PS3 game predicts success for Japan in early soccer stage

by Jason Coskrey

Staff Writer

Right now, soccer fans across the globe are wondering how their nation will fare at the upcoming World Cup in Brazil. Usually some company finds a psychic animal to “predict” the results: Paul the Octopus for the 2010 World Cup, an Indian elephant for Euro 2012, and this time a panda.

Equally curious about the future, but lacking a clairvoyant creature, we popped in the PlayStation 3 version of the recently released “World Soccer Winning Eleven 2014: Aoki Samurai no Chosen” (“Blue Samurai Challenge”) to see what might happen next week with the Japan national team in particular. The “Winning Eleven” series is known overseas as “Pro Evolution Soccer,” though this particular version is exclusive to Japan.

While “Winning Eleven” doesn’t feature the actual World Cup, due to licensing restrictions, it does have real national team players. That made it possible to run a simulation pitting the computerized Blue Samurai against virtual versions of Colombia, Cote d’Ivoire and Greece, the teams Japan will face in Group C in Brazil.

We used the game’s International Cup mode to group the teams together, set Japan up in the 4-2-3-1 formation manager Alberto Zaccheroni has been utilizing, and let the game control both sides.

First of all, the game’s visuals are mostly top notch, and the Japan player models striking in their detail. Keisuke Honda looks like the real deal, as do the other members of the team and those on rival nations’ squads, though some more than others. Even smaller things such as the particular markings on the uniforms (down to the striping on the socks) and realistic supporter songs are included. Watching the matches unfold, it felt at times like watching a real game on TV.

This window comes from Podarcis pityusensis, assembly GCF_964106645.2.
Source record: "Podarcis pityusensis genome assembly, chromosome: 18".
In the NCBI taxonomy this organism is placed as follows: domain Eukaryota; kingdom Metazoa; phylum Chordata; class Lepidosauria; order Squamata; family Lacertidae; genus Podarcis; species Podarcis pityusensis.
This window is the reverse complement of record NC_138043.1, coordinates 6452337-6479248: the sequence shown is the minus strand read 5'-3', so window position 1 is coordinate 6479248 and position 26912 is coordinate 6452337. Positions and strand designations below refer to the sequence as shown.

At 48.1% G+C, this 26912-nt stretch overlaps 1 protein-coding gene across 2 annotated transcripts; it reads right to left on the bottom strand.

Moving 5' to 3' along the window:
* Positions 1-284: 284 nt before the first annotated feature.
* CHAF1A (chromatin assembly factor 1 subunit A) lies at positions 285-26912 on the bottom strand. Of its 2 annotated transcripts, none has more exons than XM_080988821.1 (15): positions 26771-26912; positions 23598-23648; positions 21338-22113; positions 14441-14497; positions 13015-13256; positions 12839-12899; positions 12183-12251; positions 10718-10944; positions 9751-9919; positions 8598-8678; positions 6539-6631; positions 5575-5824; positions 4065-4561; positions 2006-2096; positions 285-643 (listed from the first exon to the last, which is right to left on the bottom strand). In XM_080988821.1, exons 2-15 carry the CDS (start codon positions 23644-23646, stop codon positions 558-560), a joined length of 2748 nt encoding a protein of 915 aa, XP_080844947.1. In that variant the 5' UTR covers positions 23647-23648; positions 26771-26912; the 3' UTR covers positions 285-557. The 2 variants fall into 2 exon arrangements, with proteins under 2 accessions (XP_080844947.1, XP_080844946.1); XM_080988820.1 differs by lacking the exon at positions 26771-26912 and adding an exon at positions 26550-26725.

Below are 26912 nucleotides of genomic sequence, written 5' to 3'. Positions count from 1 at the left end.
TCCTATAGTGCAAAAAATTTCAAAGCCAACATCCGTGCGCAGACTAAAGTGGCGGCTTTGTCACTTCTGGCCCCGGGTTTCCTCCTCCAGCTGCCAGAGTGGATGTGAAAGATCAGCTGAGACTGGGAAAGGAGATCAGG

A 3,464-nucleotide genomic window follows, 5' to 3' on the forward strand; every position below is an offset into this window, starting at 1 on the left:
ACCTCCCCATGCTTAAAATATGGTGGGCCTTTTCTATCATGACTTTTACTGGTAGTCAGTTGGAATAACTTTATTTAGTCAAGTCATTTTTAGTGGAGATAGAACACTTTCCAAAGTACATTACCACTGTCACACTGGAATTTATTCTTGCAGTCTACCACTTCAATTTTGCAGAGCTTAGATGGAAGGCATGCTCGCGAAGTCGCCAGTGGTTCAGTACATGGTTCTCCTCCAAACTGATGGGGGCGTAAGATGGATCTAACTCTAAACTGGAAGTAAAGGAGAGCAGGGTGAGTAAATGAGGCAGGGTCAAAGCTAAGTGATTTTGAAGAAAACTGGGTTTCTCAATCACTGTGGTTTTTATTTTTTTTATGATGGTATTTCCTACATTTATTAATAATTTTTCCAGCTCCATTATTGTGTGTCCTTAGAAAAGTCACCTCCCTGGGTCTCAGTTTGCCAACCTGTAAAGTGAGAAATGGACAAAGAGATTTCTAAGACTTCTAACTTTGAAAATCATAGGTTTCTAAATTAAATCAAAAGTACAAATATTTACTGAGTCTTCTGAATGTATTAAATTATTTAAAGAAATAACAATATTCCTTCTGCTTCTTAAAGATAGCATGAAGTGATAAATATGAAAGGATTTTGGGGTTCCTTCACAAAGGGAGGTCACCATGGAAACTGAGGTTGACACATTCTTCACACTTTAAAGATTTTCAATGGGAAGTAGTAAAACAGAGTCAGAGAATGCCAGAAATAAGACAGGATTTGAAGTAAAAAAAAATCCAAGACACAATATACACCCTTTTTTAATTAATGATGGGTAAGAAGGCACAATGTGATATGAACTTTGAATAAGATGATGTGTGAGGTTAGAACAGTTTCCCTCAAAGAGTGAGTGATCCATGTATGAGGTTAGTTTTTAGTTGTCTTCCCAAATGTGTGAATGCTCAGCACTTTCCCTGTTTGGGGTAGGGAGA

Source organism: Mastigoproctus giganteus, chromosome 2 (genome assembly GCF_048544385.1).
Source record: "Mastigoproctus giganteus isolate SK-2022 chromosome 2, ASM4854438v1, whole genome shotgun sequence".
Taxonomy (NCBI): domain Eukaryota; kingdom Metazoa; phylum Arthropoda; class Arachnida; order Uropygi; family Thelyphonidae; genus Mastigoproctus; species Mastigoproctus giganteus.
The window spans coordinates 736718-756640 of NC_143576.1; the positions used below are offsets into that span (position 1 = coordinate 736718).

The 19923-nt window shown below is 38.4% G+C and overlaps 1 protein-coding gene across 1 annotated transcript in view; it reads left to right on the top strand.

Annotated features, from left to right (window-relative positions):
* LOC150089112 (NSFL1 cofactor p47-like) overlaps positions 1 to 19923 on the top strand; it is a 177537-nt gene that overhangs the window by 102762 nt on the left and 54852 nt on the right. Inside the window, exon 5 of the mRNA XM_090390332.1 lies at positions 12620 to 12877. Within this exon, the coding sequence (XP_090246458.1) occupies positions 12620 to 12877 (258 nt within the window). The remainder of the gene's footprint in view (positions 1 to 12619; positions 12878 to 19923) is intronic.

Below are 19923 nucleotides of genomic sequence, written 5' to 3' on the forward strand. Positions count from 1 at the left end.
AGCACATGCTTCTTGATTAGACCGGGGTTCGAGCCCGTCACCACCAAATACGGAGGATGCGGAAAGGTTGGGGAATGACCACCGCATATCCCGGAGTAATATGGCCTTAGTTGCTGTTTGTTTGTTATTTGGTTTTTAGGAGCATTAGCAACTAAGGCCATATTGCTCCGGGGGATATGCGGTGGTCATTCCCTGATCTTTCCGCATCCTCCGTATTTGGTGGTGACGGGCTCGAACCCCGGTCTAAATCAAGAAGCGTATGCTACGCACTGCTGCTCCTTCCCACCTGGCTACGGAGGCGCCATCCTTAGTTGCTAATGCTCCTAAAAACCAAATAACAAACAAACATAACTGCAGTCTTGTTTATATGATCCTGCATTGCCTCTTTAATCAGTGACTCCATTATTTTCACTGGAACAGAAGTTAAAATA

Japan fans will hope the realism doesn’t stop there. Because if life ends up imitating art, then Shinji Kagawa, Yoichiro Kakitani and Maya Yoshida will play starring roles in leading Japan out of the group stage alongside Cote d’Ivoire.

Those three were the top-rated players during the matches, though it was Honda dropkicking in an extra-time winner against Colombia that sent Japan through at the Colombians’ expense. Kagawa scored once and assisted on five goals in Japan’s virtual group stage, and Kakitani scored three times, twice versus Greece from his spot as the lone striker. There were also two goals against Colombia from Shinji Okazaki, who in real life scored 14 times for German club FSV Mainz 05 this season.

Interestingly, things are also looking up for the real-life Kagawa and Kakitani. The duo have had a rough time at the club level this year, but were both in good form and scored in Japan’s 3-1 friendly win against Costa Rica on Monday.

Having let the game handle the lineups for the simulation, we added some real-world smarts by asking Kyodo News soccer writer Gus Fielding, currently in the U.S. with the Blue Samurai, to provide his ideal lineup for Japan’s game against Cote d’Ivoire so we could test it out.

“Fielding Japan” consisted of Eiji Kawashima in goal; Atsuto Uchida at right-back, Yoshida and Yasuyuki Konno in center and Yuto Nagatomo at left-back; Makoto Hasebe and Hotaru Yamaguchi in defensive midfield; Kagawa on the left wing, Honda in center midfield, Okazaki out right; and Kakitani as the lone striker.

“This team has just the right balance,” Fielding said in an email. “Ivory Coast have strong attackers but they are not good at defending. Nagatomo and Uchida can use their pace on the wings and can see out their game plan if they get the right cover from the center-backs and the holding midfielders.

“Kakitani is also quick and had a good game against Costa Rica as a sub, so (he) has got some confidence back and can be very dangerous if he gets the right service. Ivory Coast are physical and I can see them giving away free kicks, which is where Honda can punish them.”

Fielding’s team conceded to Gervinho on a counterattack and again to Yaya Toure in a 2-0 loss, but bounced back to join the Ivorians as the top two teams.

Any number of things can happen once Japan begins play for real. Though if the Blue Samurai play as well as their PlayStation counterparts, they’ll have more than a fighting chance.

“World Soccer Winning Eleven 2014: Aoki Samurai no Chosen” is out now on PlayStation 3, PlayStation Portable and 3DS.